I am very pleased to have recently acquired a teacup/unomi by the revered Japanese potter Shoji Hamada. A designated National treasure in his lifetime Hamada exerted an incalculable influence on studio pottery world wide over his long life. The understatement of this little teacup presents a daily challenge in my practice.
Yesterday was a beautiful day and a good day for getting pots into the garden for glazing. My techniques involve layering glazes and slips so the pots are getting repeatedly wetted and a good sunny drying day makes this work less taxing. As each dip dries back I can get on with the next one and it’s easier to keep track of what’s going on. Because glazes and slips are often difficult to recognise one from the other I usually resort to bits of paper to keep track of what’s going on. As the pot is dipped what lies underneath becomes invisible so it is easy to lose track. I use 3 slips a white, a dark iron and a white crackle. Some of these slips go onto the raw pot before the first biscuit firing. Others go on to the bisqued pot. The shino glaze is used in varying thicknesses and is often brushed or dipped several times. I have 2 shino glazes one a little darker than the other. I also use a wood ash glaze. I try to plan what I will do with each pot before I begin the glazing.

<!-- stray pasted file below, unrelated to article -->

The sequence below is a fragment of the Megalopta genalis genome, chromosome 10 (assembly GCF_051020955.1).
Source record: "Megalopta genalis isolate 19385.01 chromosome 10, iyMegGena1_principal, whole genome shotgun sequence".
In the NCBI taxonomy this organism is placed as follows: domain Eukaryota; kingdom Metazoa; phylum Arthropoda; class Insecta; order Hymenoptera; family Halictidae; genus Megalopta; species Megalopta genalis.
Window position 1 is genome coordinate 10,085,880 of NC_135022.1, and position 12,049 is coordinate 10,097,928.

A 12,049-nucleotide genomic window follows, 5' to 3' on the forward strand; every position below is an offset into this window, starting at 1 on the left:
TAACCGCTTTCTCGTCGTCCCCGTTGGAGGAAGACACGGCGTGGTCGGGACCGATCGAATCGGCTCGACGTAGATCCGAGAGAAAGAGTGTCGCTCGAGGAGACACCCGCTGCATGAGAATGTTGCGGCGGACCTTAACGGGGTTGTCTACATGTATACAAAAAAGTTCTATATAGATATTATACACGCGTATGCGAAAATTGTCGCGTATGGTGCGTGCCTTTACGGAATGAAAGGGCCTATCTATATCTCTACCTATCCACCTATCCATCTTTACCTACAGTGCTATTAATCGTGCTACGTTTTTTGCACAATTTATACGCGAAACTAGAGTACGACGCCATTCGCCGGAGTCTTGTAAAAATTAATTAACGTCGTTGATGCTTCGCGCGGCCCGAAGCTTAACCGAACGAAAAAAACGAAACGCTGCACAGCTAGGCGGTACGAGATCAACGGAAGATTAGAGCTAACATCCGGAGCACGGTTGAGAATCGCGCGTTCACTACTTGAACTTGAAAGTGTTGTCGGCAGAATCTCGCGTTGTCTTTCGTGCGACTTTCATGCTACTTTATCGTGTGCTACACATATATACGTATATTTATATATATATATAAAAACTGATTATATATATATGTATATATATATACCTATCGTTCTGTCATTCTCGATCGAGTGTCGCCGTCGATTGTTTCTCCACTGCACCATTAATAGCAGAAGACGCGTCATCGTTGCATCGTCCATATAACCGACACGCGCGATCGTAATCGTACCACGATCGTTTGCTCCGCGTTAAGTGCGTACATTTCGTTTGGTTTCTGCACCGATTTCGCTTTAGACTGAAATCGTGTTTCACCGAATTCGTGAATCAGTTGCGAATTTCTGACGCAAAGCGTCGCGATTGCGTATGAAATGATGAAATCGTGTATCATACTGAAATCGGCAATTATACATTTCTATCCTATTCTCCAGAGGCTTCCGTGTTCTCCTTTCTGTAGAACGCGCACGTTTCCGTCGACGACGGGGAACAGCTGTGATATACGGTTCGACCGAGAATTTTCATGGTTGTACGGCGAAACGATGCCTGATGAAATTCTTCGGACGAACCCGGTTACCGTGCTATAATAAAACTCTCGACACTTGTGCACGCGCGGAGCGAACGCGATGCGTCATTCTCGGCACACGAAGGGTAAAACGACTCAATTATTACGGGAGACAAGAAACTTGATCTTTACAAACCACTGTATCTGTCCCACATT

Shino can be very variable and it takes time to learn its moods but it is this very quality of shino that appeals to me. There is always the possibility of something unexpected happening in the kiln that makes each firing an adventure. I need that in my work to keep me interested.
There is a motto which was given to me long ago by a colleague which I have found to be very true ‘Shino first or you are cursed’ . Shino does not like to be put over another glaze. If you put shino over an ash glaze for example the fluid ash glaze will bubble through the stiff shino leaving a very unpleasant surface.